Near-Death Experiences Cause Rare Out-Of-Body Phenomenon, New Study Finds

A never-before-done study found that 20 percent of people who survive CPR following a cardiac arrest while in a hospital report a lucid heightened experience once they recovered.

Researchers at the New York University Grossman School of Medicine studied 567 people who received CPR following a cardiac arrest during hospitalization between May 2017 and March 2020 in the United States and the United Kingdom. In the less than 10 percent of survivors, one in five reported the lucid heightened experience.

The study, which was presented at the American Heart Association's Scientific Sessions 2022 in Chicago on Sunday night, showed a spike in gamma wave brain activity. Gamma waves are active when a conscious person retrieves memories and mentally processes information.

Lead investigator Dr. Sam Parnia told Newsweek that people have reported a lucid heightened experience while near death in the past, but evidence hadn't been discovered to connect the consciousness with death. The study changes that and shows the experiences are different from hallucinations.

The Real Brain exhibit in Bristol, England
Above, a real human brain is displayed as part of an exhibition at The Real Brain attraction in Bristol, England. A new study finds that people have gamma wave activity in their brains when undergoing a near-death experience. Matt Cardy/Getty Images

"There have been a lot of interesting reports of people having lucid heightened consciousness as they approach death, but there's not enough research understanding of death from the medical perspective," said Parnia, an intensive care physician and associate professor in the Department of Medicine at NYU Langone Health. "The question was 'Can we find evidence of this lucid heightened consciousness with death and what are human experiences like?'"

Researchers across 25 institutions were equipped with electroencephalograms (EEGs) and other equipment. When emergency personnel was notified of a person in cardiac arrest, the researchers also were notified and were able to record the patient's brain activity while the medical team provided life-saving care.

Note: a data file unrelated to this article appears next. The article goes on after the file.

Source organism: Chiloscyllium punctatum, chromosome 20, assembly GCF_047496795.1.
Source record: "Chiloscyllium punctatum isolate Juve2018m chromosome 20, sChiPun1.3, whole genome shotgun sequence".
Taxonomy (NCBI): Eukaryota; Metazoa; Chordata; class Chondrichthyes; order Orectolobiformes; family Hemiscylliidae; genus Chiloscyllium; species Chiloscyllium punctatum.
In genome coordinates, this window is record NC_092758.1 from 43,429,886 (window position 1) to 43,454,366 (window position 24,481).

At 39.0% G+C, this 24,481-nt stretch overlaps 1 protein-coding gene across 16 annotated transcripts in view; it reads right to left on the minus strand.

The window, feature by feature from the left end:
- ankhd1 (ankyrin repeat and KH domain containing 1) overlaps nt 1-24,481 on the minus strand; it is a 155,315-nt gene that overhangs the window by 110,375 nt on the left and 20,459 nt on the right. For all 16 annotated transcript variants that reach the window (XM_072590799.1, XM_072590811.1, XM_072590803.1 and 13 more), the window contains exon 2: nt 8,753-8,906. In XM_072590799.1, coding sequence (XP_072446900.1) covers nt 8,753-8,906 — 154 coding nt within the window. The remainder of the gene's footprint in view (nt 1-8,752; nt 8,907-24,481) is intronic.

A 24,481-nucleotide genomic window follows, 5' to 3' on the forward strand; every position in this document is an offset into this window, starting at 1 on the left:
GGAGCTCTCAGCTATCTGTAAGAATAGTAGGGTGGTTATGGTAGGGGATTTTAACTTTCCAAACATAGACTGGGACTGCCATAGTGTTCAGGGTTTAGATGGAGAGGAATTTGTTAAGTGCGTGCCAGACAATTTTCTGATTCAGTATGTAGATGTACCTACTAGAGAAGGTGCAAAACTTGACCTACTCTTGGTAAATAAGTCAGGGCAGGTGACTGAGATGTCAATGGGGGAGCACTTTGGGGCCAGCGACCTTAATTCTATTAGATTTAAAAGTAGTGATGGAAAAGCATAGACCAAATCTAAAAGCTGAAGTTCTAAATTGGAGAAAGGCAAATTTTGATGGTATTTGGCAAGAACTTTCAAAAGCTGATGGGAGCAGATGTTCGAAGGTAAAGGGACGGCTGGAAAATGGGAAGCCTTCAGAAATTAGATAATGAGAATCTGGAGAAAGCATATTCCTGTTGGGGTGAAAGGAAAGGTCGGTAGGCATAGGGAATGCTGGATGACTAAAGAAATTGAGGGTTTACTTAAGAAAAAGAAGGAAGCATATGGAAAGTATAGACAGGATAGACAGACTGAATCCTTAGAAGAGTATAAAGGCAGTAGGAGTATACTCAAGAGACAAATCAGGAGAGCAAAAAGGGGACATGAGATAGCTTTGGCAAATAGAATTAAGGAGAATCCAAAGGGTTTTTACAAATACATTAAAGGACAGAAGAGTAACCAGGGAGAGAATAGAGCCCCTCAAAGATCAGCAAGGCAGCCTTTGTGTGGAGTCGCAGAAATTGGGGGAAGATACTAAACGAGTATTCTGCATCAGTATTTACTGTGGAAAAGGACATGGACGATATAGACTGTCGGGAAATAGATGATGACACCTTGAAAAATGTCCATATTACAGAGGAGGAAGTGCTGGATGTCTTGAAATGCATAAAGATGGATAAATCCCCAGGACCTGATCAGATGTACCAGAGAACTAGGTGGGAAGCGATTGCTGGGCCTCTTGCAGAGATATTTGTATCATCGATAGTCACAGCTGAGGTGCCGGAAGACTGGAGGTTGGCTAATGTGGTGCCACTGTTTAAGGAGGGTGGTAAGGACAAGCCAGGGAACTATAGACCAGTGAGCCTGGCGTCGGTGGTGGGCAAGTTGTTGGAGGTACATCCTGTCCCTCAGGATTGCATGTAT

According to the study, humans recalling a lucid heightened experience reported similar happenings and themes during the experience.

Many patients recalled that while the resuscitation was happening, there was a "perception of separating," in which the patient had a visual awareness of the medical team administering CPR. Parnia said these people also recognized that they had died during this experience. People also experienced a perception of traveling to a destination that felt like home, or somewhere they belonged that drew them in, according to Parnia.

Parnia said many times when people are resuscitated through CPR, they remain in a coma and don't wake until days or weeks later. The timeframe could cause multiple memories. The research attempted to distinguish between the type of memories formed.

But a different experience specifically caught Parnia's attention.

"The most interesting aspect of this is [the patient] starts to have full memories of everything they have done and all their thoughts and intentions toward other people throughout their entire life," he said, relating the memory recognition as equivalent to an instant computer data download.

It is a different understanding of a near-death experience, contradicting how media depicts a person's life flashing before their eyes when near death.

"It's a purposeful, meaningful reevaluation of every aspect with a focus on morality and ethics and how they conducted themselves. It's really quite bizarre," he said.

One of the most fascinating discoveries, according to Parnia, is that a person's consciousness doesn't die when the body dies.

"What seems to be happening as a person is dying, their brain is shutting down and in this process disinhibition, braking systems [in the brain] are being removed because they are no longer relevant," said Parnia, referencing how people can only access a small part of their brain's consciousness at one time.

"This disinhibition seems to give access to parts of the brain become activated and seeing spikes in EEG activity and gives access to dimensions of reality they otherwise did not have access to, including full consciousness."

The study, which was internally and independently peer-reviewed, found those who survived resuscitation and recalled a lucid heightened experience returned to regular consciousness and came equipped with a higher purpose.

"They recognize the importance of their jobs or having families or whatever it is we do at different stages of our life, but they're not losing perspective of our humanity," Parnia said. "[They] forget the perspective of that until they had this experience, and then the perspective becomes real for them."